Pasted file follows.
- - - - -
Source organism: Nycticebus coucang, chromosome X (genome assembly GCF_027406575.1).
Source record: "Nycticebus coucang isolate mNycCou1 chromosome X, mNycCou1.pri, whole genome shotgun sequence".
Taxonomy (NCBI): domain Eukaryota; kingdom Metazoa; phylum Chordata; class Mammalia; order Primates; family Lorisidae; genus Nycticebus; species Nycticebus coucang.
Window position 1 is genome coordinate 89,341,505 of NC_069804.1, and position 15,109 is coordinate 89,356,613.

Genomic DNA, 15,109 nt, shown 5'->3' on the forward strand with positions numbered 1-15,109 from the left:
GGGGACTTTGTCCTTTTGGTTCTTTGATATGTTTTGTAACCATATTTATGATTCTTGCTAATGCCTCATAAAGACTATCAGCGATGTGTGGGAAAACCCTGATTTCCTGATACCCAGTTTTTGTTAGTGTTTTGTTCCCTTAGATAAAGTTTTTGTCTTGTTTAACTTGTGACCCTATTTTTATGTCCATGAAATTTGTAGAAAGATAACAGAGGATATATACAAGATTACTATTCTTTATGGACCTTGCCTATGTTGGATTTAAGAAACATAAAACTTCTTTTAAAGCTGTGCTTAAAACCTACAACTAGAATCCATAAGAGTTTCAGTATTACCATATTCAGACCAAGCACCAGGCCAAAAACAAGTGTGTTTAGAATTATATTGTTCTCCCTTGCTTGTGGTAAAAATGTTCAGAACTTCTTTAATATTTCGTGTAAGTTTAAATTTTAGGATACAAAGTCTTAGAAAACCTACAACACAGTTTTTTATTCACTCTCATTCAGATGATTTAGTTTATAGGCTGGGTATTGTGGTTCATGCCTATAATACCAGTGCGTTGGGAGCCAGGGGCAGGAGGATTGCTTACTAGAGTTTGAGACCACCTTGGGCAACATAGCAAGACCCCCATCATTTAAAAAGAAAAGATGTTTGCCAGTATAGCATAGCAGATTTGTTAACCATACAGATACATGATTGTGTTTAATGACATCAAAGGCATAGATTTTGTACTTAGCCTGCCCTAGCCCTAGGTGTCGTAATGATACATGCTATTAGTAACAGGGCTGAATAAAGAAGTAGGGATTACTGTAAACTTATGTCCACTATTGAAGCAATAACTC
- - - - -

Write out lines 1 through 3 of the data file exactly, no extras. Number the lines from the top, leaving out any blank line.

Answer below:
Source organism: Nycticebus coucang, chromosome X (genome assembly GCF_027406575.1).
Source record: "Nycticebus coucang isolate mNycCou1 chromosome X, mNycCou1.pri, whole genome shotgun sequence".
Taxonomy (NCBI): domain Eukaryota; kingdom Metazoa; phylum Chordata; class Mammalia; order Primates; family Lorisidae; genus Nycticebus; species Nycticebus coucang.